Whether seeking to rent or to purchase, finding a place to make your home in Cymru has become increasingly difficult. Today a single person in Wales pays around 33% from their monthly salary towards renting, or 49% into a new mortgage, when they can find decent housing at all.
The disaster of pushing the mindset that the only model for housing is owner-occupier, combined with a failure to protect private tenants, causes an exacerbation of the ongoing housing catastrophe. This lack of affordable and decent housing is aggravated by an outdated building sector, which continues to use techniques and materials unsuited to mitigating a climate catastrophe.
One size fits none
With rental and mortgage costs stretching most people, the number of families in Wales either in temporary accommodation or homeless has reached in excess of 13,000 households. Ending such monstrous social injustice and making decent housing a right for all must be at the heart of any compassionate society. One way of bringing this about could be through putting communities in charge of housing.
Praising its own Levelling-Up and Regeneration Bill (2023), the government in Westminster called this legislation “a landmark that will deliver more homes for communities” across the UK. But in reality, this legislation puts more powers of rejecting the building of homes into the hands of council officials.
Away from London, Wales continues to suffer under this ‘one-size-fits-none’ approach to addressing the decent housing catastrophe. In this regard, Cymru needs a planning and home rental system which is specific to the needs of its people.
Zoning is commonly used across the rest of Europe and the Americas. It encourages the continued, but managed, growth of cities, towns, and villages. Zoning ensures the building of homes and businesses which fit the requirements of neighbourhoods. By embracing its own version of zoning, led by local peoples’ assemblies, Wales can demonstrate its capabilities of finding imaginative and caring solutions to the ongoing housing catastrophe. Such future laws will continue to evolve with the communities they are designed to serve.
New models for decent housing
Alongside legal changes to make the construction of homes more responsive to community needs, home ownership and rental models should be varied. They might include:
● Housing as a service: short-term rental and long-term hotels
● Community land trusts (CLTs): nonprofits which enable participants to own a home but not the land on which it is built, which is leased from the CLT. When the homeowner decides to sell, the CLT can repurchase the home at lower than market value or insist the home is sold to a new resident from a pre-defined income range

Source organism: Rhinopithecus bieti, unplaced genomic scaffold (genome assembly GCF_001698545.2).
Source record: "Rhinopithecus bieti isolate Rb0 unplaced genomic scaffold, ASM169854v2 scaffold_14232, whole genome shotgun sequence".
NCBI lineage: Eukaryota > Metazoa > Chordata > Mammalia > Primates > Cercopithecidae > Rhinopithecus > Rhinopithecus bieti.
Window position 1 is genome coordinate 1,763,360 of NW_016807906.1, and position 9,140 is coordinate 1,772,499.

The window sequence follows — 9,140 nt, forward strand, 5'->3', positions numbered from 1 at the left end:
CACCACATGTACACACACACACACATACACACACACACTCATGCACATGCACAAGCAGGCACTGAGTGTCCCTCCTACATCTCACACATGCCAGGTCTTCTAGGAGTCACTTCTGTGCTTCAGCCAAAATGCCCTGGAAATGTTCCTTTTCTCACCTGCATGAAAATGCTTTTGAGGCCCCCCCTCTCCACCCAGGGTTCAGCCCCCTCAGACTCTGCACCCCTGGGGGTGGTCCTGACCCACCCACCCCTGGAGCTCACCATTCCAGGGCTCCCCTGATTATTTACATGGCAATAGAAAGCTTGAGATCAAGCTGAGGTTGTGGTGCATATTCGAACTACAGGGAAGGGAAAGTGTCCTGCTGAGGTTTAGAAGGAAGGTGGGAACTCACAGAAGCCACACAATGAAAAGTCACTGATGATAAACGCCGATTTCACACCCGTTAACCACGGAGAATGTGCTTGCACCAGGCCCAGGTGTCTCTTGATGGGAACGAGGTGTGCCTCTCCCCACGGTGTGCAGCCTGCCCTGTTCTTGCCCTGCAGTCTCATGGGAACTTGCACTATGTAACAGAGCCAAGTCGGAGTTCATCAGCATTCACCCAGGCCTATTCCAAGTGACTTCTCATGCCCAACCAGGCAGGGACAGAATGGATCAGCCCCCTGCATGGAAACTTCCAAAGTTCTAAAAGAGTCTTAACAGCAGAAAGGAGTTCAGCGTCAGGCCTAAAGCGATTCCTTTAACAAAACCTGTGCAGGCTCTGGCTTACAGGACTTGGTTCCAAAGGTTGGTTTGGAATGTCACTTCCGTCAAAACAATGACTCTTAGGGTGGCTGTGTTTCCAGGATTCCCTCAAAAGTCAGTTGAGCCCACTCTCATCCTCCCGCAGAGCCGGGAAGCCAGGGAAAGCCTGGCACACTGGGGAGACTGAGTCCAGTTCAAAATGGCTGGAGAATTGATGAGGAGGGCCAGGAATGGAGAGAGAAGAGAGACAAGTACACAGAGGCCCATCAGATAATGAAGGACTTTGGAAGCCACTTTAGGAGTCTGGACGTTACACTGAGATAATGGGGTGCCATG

● Lease purchase programmes: a local housing finance firm or nonprofit buys on behalf of the future resident, known as the lease purchaser. After the lease purchaser demonstrates the ability to make timely payments they can purchase the home from the financing firm or nonprofit
● Build-to-rent: instead of building to sell to residents or investors, housing is retained to rent. This model can be particularly powerful in addressing the needs of communities with high numbers of students. An extension of this idea is to allow post-graduate students to remain following completion of their education, thereby upskilling areas
● Rent-to-buy: residents have the right to buy their rented homes, with money going from this into further new build rent-to-buy housing
● Shared equity: a way for buyers to own a fraction of their home and get a foot in the door.
The right to decent housing
A collaborative, community-based approach to house building and rethinking the model of ownership need to be partnered with new building systems and supply chains. Prefabricated or modular housing would see faster project completion and at costs 25% less than onsite construction with brick.
A factory-based process, modular homes lend themselves to innovation in design and quality. They give greater opportunity for local workforces to develop a variety of skills, are safer construction sites than traditional on-site building, and have end-of-life material reuse as part of the planning process.
Answering the call for decent housing to be a right of all in our society, Wales has to bring planning and the building of homes into the hands of communities. Through the use of inventive zoning laws, people’s assemblies, new building methods, and rethinking the model of ownership and rental, future generations may be protected from the worsening horror of the present housing catastrophe.